The theatrically conceived Peacock Tales for Martin Fröst has travelled the globe in innumerable different settings. “I love it when a piece starts to live its own life through a performer. Martin’s energy and inventiveness resulted for a while in a number of different versions of the piece.  Now we've restricted it to three versions,” explains Hillborg.

Oddly enough, there was a time in Anders Hillborg life when his music was considered unplayable. He laughs at the memory of the reaction from the commissioner of his choral piece, muo:aa:yiy::oum, the touring organisation Rikskonserter: “I received a letter which stated that they would never commission another piece from me, since my music was unplayable,” he remembers. Today the piece is a standard with a cappella choirs, allowing them to show off a rhythmically complex spectrum of overtone series unadorned with words. “I had originally set a text by e.e. cummings to music - everyone was doing it at the time!” he says ironically. “But the text killed the music and vice versa… so I just got rid of the words.”

Although he has written vocal music - most recently an orchestral song cycle for soprano Renée Fleming entitled Strand Settings - he admits finding words difficult to deal with. “Renée and I had an intense dialogue, and I wanted to use a text by Tomas Tranströmer who had just been awarded the Nobel Prize in Literature. Both Renée and I wanted the text to be in English, but when I read Tranströmer's poems in English I felt that so much of the substance got lost in translation.”

Instead, Fleming provided him with poetry by Canadian-American poet Mark Strand. What’s the key to success, then, with vocal music? “I don’t know!” He indicates that he finds realistic, contemporary poetry difficult to set to music, banal details weighing the music down. Nevertheless the human voice is central to his understanding of music. “You know, I learned about music through singing,” he says, reminding me of growing up as a choral singer. “Through singing, I learned about intervals and got an organic sense of how music is constructed.”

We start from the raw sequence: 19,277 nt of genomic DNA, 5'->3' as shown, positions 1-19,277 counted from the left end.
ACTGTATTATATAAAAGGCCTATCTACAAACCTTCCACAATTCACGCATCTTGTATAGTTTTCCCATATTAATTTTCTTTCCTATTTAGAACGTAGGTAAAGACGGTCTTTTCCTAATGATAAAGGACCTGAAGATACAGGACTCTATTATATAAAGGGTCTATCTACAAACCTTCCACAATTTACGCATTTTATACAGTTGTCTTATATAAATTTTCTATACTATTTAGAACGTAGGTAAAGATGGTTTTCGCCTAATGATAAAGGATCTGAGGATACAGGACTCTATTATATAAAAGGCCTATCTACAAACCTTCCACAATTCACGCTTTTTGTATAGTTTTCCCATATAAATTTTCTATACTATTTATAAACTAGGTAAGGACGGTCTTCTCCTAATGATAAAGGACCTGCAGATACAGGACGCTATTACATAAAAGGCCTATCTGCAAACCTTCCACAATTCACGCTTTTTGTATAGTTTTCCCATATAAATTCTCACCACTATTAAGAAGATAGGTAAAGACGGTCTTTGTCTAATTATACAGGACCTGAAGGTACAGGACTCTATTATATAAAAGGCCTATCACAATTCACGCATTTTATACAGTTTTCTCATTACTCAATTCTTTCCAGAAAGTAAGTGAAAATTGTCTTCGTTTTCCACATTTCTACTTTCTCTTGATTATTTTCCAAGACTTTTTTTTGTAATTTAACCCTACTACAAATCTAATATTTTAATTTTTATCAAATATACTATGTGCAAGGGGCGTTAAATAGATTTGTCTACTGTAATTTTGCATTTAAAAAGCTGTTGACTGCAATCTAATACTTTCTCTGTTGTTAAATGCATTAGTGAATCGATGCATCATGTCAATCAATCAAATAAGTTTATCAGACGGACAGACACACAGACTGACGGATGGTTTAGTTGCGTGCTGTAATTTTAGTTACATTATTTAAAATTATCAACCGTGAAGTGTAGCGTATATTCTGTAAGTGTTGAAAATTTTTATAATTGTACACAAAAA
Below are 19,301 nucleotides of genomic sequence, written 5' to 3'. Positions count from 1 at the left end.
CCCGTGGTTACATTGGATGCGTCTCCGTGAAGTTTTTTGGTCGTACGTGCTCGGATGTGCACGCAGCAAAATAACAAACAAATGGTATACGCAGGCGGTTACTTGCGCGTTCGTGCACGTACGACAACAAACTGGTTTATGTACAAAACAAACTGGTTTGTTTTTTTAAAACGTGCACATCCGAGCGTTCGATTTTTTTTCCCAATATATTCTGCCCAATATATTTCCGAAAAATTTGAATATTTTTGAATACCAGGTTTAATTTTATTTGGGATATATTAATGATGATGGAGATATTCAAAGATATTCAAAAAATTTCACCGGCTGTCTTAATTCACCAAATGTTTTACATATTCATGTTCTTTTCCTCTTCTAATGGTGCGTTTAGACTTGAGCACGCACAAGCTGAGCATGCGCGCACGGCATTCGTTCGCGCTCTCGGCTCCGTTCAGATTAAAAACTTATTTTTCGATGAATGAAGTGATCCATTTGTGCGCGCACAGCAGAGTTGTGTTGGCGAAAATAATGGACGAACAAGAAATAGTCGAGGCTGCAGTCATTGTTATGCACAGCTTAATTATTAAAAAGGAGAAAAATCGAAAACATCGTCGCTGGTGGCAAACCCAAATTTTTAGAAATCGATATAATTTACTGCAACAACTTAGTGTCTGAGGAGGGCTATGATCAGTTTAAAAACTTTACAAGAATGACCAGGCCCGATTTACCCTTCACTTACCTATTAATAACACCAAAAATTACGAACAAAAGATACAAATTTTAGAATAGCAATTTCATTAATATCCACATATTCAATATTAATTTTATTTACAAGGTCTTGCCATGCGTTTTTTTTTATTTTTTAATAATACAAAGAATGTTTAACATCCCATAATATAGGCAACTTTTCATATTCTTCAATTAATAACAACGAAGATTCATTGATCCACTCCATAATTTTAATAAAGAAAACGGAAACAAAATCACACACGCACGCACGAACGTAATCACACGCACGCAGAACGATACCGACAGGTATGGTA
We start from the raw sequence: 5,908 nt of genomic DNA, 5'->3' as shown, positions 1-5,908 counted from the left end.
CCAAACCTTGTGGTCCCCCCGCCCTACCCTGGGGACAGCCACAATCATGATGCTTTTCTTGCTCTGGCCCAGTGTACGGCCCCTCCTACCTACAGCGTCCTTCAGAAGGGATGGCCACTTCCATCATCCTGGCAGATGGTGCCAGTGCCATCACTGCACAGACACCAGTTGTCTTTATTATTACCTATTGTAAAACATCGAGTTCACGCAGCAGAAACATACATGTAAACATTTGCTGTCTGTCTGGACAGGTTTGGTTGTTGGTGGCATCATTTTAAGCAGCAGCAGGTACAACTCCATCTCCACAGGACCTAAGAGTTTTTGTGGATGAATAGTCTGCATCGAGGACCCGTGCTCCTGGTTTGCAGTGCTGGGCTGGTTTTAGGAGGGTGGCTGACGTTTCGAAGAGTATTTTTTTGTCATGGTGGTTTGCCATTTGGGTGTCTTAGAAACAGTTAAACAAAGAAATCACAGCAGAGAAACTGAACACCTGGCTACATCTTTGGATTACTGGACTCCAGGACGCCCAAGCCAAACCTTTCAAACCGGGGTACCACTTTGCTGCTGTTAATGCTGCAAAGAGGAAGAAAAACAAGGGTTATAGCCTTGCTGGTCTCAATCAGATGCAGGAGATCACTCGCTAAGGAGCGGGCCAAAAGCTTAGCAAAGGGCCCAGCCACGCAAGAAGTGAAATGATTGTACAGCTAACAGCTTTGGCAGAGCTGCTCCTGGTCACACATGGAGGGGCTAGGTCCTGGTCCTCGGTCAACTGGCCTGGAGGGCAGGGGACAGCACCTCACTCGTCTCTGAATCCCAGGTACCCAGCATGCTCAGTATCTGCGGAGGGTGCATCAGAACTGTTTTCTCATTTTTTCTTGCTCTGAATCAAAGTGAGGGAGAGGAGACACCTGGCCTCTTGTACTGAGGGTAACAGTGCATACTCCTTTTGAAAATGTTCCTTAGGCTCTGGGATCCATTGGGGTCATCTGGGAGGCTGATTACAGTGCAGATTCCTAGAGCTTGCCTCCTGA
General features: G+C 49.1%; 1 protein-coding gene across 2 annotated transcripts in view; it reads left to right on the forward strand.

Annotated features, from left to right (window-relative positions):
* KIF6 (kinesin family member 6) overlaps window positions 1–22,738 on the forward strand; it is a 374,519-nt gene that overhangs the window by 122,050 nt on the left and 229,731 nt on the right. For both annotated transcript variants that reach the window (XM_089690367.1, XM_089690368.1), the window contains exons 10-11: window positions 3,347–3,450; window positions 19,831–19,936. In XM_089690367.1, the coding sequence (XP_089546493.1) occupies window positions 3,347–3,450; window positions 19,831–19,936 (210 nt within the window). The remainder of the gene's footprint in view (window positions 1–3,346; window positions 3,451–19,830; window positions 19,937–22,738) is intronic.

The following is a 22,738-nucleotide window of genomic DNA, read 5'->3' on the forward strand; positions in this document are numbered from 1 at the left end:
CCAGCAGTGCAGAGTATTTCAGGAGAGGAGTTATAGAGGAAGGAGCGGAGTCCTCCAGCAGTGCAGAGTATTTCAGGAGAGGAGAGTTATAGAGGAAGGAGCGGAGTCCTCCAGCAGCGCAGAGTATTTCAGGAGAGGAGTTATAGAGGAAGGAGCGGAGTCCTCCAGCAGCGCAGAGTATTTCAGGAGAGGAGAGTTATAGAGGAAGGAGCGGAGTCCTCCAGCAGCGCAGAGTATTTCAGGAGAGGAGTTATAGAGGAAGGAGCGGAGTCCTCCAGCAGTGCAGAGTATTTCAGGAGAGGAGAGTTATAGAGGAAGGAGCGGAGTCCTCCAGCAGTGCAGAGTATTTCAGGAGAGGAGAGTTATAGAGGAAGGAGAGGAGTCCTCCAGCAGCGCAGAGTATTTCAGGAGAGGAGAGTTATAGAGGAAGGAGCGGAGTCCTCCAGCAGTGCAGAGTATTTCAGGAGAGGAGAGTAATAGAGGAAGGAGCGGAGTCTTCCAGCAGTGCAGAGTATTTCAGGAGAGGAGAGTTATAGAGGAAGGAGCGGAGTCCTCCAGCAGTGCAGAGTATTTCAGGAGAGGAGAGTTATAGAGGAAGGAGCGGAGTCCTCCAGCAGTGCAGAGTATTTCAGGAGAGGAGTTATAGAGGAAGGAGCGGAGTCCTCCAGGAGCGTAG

The last concert of the Composer’s Festival features a world première, Beast Sampler, which will be performed twice during the evening. “There are two reasons for performing it twice: one being that it's so much easier for the audience to experience a new piece if they hear it a second time. The other reason is pragmatic. I wanted to save on rehearsal time.”

The beast, the untamed, uncontrollable animal is of course the orchestra. “Beast Sampler is more about sound than pitch. There are some ‘samples’ from earlier pieces of mine, as well as new samples.”

What about the aquatic theme in his music? The titles refer to tides, ocean waves, sirens, underwater worlds… and the attentive listener might hear the strange, distorted sounds of the underwater world in his music. “I used to go scuba diving in the Maldives, in Thailand... If you descend 12 metres below the surface of a coral reef, that’s where the party is! But I haven’t done it for a while.”

And as though connecting to a modernist perception of the stream of consciousness – the metaphoric equivalent of the aquatic theme – Hillborg has decided to programme the first concert without a single break, allowing one piece to flow without interruption into the next. “Why not? It’s my festival. It’s my opportunity to try something out which I couldn’t do anywhere else.”

The Managing Director of the Concert Hall, Stefan Forsberg told me “Together with chief conductor Sakari Oramo and our friend Esa-Pekka Salonen, we look forward to presenting a two week long musical feast, where every single piece bears the signature of a musical superstar - who is a Swede!”


This article is sponsored by the Stockholm Concert Hall.